Relationships: Different Views on Gay Marriage

Gay marriage is a topical issue caused by different perceptions and understanding of human nature and interpersonal relations. The approaches towards gay marriage are liberal and conservative. Liberals and progressives suppose that the State should accept and permits gay marriage because of equal rights and freedoms granted to all individuals.

Thus, conservatives suggest that too many people take advantage of this ease of entry before they look at the true implications of vowing to be together through sickness and health for many years. They appeal to morality and universal principles of social order and family.

Liberals and progressives suppose that it is biologic nature to enter marriage satisfy the main human needs and desires, be they for sex or shoes, car or companion. It has been said that many romances between homosexual people lead to marriage. That could be turned around to say that many potentially good marriages are based on mutual understanding and trust.

If a marriage has been based on a need for sexual love, the chances are good that it will work out. There might also be a problem if a gay partner believes that the other is heaven-sent, capable of satisfying every need.

Liberals and progressives suppose that the State has no moral right to judge gay people and make a decision related to their destiny and life. The truth of the matter is that there are countless people who could make happy. The difficulty, sometimes, is finding them (Conely 2008).

Conservatives underline that marriage is viewed by gay people as a protest to social morality and principles. Gay marriage has its own special problems and struggles, not the least of which is that it is not, when a critic examines it carefully, a truly natural state. In contrast to the conservative point of view, liberals, and progressives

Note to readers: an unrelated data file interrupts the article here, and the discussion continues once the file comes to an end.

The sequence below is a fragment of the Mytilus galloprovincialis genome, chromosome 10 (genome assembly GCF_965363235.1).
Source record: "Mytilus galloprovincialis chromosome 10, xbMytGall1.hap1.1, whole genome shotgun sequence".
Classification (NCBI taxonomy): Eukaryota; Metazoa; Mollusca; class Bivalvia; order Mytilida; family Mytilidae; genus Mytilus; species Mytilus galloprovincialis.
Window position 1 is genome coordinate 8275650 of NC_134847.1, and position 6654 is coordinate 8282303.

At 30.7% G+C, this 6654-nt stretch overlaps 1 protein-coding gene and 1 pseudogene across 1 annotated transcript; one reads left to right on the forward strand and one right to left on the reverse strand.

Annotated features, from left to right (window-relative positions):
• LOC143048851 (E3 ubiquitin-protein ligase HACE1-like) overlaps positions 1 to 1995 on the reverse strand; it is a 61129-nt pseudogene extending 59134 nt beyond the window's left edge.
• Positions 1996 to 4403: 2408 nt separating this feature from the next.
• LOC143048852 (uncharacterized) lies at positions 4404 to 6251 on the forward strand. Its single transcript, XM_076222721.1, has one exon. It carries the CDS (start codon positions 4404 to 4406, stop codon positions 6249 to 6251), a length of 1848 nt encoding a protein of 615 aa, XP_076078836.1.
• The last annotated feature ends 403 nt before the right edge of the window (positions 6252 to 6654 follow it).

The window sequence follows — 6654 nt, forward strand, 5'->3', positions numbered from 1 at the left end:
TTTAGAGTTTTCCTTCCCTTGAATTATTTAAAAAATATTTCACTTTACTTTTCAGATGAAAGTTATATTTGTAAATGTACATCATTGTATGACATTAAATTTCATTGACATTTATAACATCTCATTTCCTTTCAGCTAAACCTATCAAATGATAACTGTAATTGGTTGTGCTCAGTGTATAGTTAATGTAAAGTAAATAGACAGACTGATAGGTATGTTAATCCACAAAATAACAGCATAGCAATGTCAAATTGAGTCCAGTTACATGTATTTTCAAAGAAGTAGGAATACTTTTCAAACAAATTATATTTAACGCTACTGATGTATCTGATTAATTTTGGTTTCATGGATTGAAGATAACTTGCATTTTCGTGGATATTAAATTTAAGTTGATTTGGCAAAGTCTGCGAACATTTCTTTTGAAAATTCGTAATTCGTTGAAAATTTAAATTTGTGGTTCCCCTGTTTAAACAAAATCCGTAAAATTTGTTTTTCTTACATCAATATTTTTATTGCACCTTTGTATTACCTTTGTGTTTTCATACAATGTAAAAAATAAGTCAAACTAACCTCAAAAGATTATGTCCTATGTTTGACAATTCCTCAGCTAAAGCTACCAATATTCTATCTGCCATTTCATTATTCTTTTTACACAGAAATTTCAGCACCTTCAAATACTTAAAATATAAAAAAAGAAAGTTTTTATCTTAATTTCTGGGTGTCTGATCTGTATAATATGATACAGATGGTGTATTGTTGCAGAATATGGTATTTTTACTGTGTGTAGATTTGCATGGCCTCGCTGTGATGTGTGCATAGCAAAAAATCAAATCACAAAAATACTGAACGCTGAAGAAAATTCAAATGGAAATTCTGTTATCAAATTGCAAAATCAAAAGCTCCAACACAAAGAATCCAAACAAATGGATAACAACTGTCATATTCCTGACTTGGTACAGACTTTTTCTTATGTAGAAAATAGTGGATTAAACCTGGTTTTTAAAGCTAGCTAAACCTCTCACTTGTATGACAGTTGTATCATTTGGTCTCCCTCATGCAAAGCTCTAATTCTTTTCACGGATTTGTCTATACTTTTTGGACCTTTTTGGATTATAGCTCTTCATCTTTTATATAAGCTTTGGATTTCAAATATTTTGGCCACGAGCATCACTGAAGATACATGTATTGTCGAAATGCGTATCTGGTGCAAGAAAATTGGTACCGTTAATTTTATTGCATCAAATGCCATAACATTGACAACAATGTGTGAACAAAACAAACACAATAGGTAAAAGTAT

In fact, while monogamy is common in nearly all species of birds, it is rare, in general, among mammals — the group of animals that includes humans. “Social conservatives have a tendency to speak about morality in the public sphere … as if they have a monopoly on questions related to values and the good” (Ball 2008).

But people do choose to marry, and they share their lives with others, and they promise to remain sexually faithful. It is, surely, a difficult way of life even under ideal circumstances. It is least of all always the way it is depicted in the media of smiling gay family members who play billiards, gather at outdoor barbecues, or sit before the fireplace reading together.

Such ads are certainly based on occasional events in gay lives. Following Ball: “From a gay rights perspective, then, the type of moral neutrality that would accompany a privatized model of relationship recognition comes at a significant cost because it would do little to address existing biases and prejudices” (Ball 2009).

Geographically, marriage is accepted and approved in democratic countries with strong political power but opposed greatly in non-democratic states with a stung impact of Muslim religious traditions and norms. The image of gay marriage should not be a bleak one.

Gay union can and does work. But it cannot be said strongly enough that gay marriage is, in the words of the psychologists, an interactive scheme in which the behavior of one gay member affects and is affected by the behavior of the other.

It is two gay people giving of themselves, emotionally and physically, to one another. It is not simply taking or using. Gay multiage may mean accepting and adjusting to the weaknesses and habits of the other. The gay people do change psychologically in marriage as they begin to play the parts of husband and wife. Gay marriage does give people personalities a chance to develop.

Works Cited

Ball, C. Ninth symposium issue of gender and sexuality law: essay:

Against neutrality in the legal recognition of intimate relationships. Copyright (c) 2008 The Georgetown University

The Georgetown Journal of Gender and the Law, 2009.

Conely, D. You May ask Yourself. W. W. Norton & Company; 1 edition, 2008.

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